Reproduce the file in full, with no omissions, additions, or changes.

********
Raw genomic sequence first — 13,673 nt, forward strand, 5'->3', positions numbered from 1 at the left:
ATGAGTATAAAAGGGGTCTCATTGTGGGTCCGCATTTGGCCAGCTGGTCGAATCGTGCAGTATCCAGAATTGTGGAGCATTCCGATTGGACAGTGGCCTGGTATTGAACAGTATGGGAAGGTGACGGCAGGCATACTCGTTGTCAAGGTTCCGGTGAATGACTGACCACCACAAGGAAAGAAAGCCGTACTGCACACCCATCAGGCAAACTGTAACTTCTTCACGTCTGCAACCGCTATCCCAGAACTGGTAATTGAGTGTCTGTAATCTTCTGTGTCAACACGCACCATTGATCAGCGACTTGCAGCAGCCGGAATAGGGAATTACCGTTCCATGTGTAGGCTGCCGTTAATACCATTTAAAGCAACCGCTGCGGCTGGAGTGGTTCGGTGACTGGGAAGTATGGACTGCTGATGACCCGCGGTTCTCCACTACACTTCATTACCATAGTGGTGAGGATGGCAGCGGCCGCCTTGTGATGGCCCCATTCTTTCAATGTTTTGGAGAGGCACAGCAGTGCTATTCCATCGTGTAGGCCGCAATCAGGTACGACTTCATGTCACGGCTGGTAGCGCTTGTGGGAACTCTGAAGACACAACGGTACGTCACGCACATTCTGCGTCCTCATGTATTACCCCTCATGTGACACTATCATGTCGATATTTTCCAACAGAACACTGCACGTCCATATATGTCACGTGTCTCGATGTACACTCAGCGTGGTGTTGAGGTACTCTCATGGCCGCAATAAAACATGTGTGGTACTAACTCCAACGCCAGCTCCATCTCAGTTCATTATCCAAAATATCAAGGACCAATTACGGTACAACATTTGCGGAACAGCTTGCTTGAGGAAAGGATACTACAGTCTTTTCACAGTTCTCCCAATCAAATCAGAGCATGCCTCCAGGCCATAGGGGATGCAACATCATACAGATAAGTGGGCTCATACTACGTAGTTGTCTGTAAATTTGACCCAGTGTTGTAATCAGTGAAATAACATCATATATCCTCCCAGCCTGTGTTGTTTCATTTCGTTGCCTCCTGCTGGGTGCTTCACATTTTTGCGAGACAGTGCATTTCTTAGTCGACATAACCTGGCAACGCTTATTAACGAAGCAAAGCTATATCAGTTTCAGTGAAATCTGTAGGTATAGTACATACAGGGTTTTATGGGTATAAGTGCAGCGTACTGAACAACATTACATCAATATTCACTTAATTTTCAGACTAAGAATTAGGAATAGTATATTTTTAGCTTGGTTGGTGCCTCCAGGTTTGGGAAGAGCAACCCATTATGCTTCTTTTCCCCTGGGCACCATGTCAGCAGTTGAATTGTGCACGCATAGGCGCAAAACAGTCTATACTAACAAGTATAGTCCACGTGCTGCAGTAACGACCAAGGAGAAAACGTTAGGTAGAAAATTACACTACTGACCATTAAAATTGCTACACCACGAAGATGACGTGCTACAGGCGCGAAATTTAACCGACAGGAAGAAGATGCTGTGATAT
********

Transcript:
Raw genomic sequence first — 13,673 nt, forward strand, 5'->3', positions numbered from 1 at the left:
ATGAGTATAAAAGGGGTCTCATTGTGGGTCCGCATTTGGCCAGCTGGTCGAATCGTGCAGTATCCAGAATTGTGGAGCATTCCGATTGGACAGTGGCCTGGTATTGAACAGTATGGGAAGGTGACGGCAGGCATACTCGTTGTCAAGGTTCCGGTGAATGACTGACCACCACAAGGAAAGAAAGCCGTACTGCACACCCATCAGGCAAACTGTAACTTCTTCACGTCTGCAACCGCTATCCCAGAACTGGTAATTGAGTGTCTGTAATCTTCTGTGTCAACACGCACCATTGATCAGCGACTTGCAGCAGCCGGAATAGGGAATTACCGTTCCATGTGTAGGCTGCCGTTAATACCATTTAAAGCAACCGCTGCGGCTGGAGTGGTTCGGTGACTGGGAAGTATGGACTGCTGATGACCCGCGGTTCTCCACTACACTTCATTACCATAGTGGTGAGGATGGCAGCGGCCGCCTTGTGATGGCCCCATTCTTTCAATGTTTTGGAGAGGCACAGCAGTGCTATTCCATCGTGTAGGCCGCAATCAGGTACGACTTCATGTCACGGCTGGTAGCGCTTGTGGGAACTCTGAAGACACAACGGTACGTCACGCACATTCTGCGTCCTCATGTATTACCCCTCATGTGACACTATCATGTCGATATTTTCCAACAGAACACTGCACGTCCATATATGTCACGTGTCTCGATGTACACTCAGCGTGGTGTTGAGGTACTCTCATGGCCGCAATAAAACATGTGTGGTACTAACTCCAACGCCAGCTCCATCTCAGTTCATTATCCAAAATATCAAGGACCAATTACGGTACAACATTTGCGGAACAGCTTGCTTGAGGAAAGGATACTACAGTCTTTTCACAGTTCTCCCAATCAAATCAGAGCATGCCTCCAGGCCATAGGGGATGCAACATCATACAGATAAGTGGGCTCATACTACGTAGTTGTCTGTAAATTTGACCCAGTGTTGTAATCAGTGAAATAACATCATATATCCTCCCAGCCTGTGTTGTTTCATTTCGTTGCCTCCTGCTGGGTGCTTCACATTTTTGCGAGACAGTGCATTTCTTAGTCGACATAACCTGGCAACGCTTATTAACGAAGCAAAGCTATATCAGTTTCAGTGAAATCTGTAGGTATAGTACATACAGGGTTTTATGGGTATAAGTGCAGCGTACTGAACAACATTACATCAATATTCACTTAATTTTCAGACTAAGAATTAGGAATAGTATATTTTTAGCTTGGTTGGTGCCTCCAGGTTTGGGAAGAGCAACCCATTATGCTTCTTTTCCCCTGGGCACCATGTCAGCAGTTGAATTGTGCACGCATAGGCGCAAAACAGTCTATACTAACAAGTATAGTCCACGTGCTGCAGTAACGACCAAGGAGAAAACGTTAGGTAGAAAATTACACTACTGACCATTAAAATTGCTACACCACGAAGATGACGTGCTACAGGCGCGAAATTTAACCGACAGGAAGAAGATGCTGTGATAT